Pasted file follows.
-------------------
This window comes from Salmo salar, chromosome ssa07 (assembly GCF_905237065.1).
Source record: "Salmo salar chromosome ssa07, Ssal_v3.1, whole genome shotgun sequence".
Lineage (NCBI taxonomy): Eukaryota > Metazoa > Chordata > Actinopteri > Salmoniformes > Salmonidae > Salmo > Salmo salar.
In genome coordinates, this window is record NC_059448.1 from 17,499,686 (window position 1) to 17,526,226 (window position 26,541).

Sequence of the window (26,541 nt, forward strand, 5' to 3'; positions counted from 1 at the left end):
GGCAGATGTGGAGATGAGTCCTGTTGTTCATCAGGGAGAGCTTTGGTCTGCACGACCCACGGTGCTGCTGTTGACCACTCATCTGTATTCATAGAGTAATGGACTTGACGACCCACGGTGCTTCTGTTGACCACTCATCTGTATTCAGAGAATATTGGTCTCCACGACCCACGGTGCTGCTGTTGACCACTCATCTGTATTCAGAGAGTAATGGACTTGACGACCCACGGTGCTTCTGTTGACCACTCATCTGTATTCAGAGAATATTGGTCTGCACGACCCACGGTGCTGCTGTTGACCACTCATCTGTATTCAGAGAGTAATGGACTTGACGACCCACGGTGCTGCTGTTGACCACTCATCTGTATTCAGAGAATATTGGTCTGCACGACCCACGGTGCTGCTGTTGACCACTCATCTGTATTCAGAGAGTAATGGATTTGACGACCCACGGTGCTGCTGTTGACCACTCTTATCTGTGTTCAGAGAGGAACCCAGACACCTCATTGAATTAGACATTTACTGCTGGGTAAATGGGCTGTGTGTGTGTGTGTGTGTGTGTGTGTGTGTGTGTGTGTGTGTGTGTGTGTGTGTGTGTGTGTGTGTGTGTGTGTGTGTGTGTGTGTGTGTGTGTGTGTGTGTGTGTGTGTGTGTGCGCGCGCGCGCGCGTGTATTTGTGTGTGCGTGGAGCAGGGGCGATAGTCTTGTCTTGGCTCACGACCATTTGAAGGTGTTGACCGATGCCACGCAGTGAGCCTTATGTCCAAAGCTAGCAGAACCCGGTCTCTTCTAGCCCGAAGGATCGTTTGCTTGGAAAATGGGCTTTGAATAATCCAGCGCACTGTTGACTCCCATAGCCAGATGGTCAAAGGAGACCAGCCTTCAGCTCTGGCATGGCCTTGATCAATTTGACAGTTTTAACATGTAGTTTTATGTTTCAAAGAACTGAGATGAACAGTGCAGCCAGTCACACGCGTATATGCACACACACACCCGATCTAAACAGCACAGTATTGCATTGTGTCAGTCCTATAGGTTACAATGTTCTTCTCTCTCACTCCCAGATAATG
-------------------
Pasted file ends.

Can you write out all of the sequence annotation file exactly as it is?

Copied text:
This window comes from Salmo salar, chromosome ssa07 (assembly GCF_905237065.1).
Source record: "Salmo salar chromosome ssa07, Ssal_v3.1, whole genome shotgun sequence".
Lineage (NCBI taxonomy): Eukaryota > Metazoa > Chordata > Actinopteri > Salmoniformes > Salmonidae > Salmo > Salmo salar.
In genome coordinates, this window is record NC_059448.1 from 17,499,686 (window position 1) to 17,526,226 (window position 26,541).

Sequence of the window (26,541 nt, forward strand, 5' to 3'; positions counted from 1 at the left end):
GGCAGATGTGGAGATGAGTCCTGTTGTTCATCAGGGAGAGCTTTGGTCTGCACGACCCACGGTGCTGCTGTTGACCACTCATCTGTATTCATAGAGTAATGGACTTGACGACCCACGGTGCTTCTGTTGACCACTCATCTGTATTCAGAGAATATTGGTCTCCACGACCCACGGTGCTGCTGTTGACCACTCATCTGTATTCAGAGAGTAATGGACTTGACGACCCACGGTGCTTCTGTTGACCACTCATCTGTATTCAGAGAATATTGGTCTGCACGACCCACGGTGCTGCTGTTGACCACTCATCTGTATTCAGAGAGTAATGGACTTGACGACCCACGGTGCTGCTGTTGACCACTCATCTGTATTCAGAGAATATTGGTCTGCACGACCCACGGTGCTGCTGTTGACCACTCATCTGTATTCAGAGAGTAATGGATTTGACGACCCACGGTGCTGCTGTTGACCACTCTTATCTGTGTTCAGAGAGGAACCCAGACACCTCATTGAATTAGACATTTACTGCTGGGTAAATGGGCTGTGTGTGTGTGTGTGTGTGTGTGTGTGTGTGTGTGTGTGTGTGTGTGTGTGTGTGTGTGTGTGTGTGTGTGTGTGTGTGTGTGTGTGTGTGTGTGTGTGTGTGTGTGTGTGTGTGCGCGCGCGCGCGCGTGTATTTGTGTGTGCGTGGAGCAGGGGCGATAGTCTTGTCTTGGCTCACGACCATTTGAAGGTGTTGACCGATGCCACGCAGTGAGCCTTATGTCCAAAGCTAGCAGAACCCGGTCTCTTCTAGCCCGAAGGATCGTTTGCTTGGAAAATGGGCTTTGAATAATCCAGCGCACTGTTGACTCCCATAGCCAGATGGTCAAAGGAGACCAGCCTTCAGCTCTGGCATGGCCTTGATCAATTTGACAGTTTTAACATGTAGTTTTATGTTTCAAAGAACTGAGATGAACAGTGCAGCCAGTCACACGCGTATATGCACACACACACCCGATCTAAACAGCACAGTATTGCATTGTGTCAGTCCTATAGGTTACAATGTTCTTCTCTCTCACTCCCAGATAATG